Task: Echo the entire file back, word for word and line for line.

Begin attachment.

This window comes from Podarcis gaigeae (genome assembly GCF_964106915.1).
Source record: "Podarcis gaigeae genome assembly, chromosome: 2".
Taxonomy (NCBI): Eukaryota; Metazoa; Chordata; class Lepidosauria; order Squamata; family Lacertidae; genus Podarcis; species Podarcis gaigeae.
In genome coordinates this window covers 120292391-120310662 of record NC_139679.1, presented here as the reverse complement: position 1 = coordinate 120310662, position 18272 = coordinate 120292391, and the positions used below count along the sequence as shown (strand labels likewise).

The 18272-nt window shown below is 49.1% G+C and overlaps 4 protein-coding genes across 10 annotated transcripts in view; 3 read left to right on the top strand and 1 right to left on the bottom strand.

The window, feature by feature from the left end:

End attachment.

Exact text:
This window comes from Podarcis gaigeae (genome assembly GCF_964106915.1).
Source record: "Podarcis gaigeae genome assembly, chromosome: 2".
Taxonomy (NCBI): Eukaryota; Metazoa; Chordata; class Lepidosauria; order Squamata; family Lacertidae; genus Podarcis; species Podarcis gaigeae.
In genome coordinates this window covers 120292391-120310662 of record NC_139679.1, presented here as the reverse complement: position 1 = coordinate 120310662, position 18272 = coordinate 120292391, and the positions used below count along the sequence as shown (strand labels likewise).

The 18272-nt window shown below is 49.1% G+C and overlaps 4 protein-coding genes across 10 annotated transcripts in view; 3 read left to right on the top strand and 1 right to left on the bottom strand.

The window, feature by feature from the left end: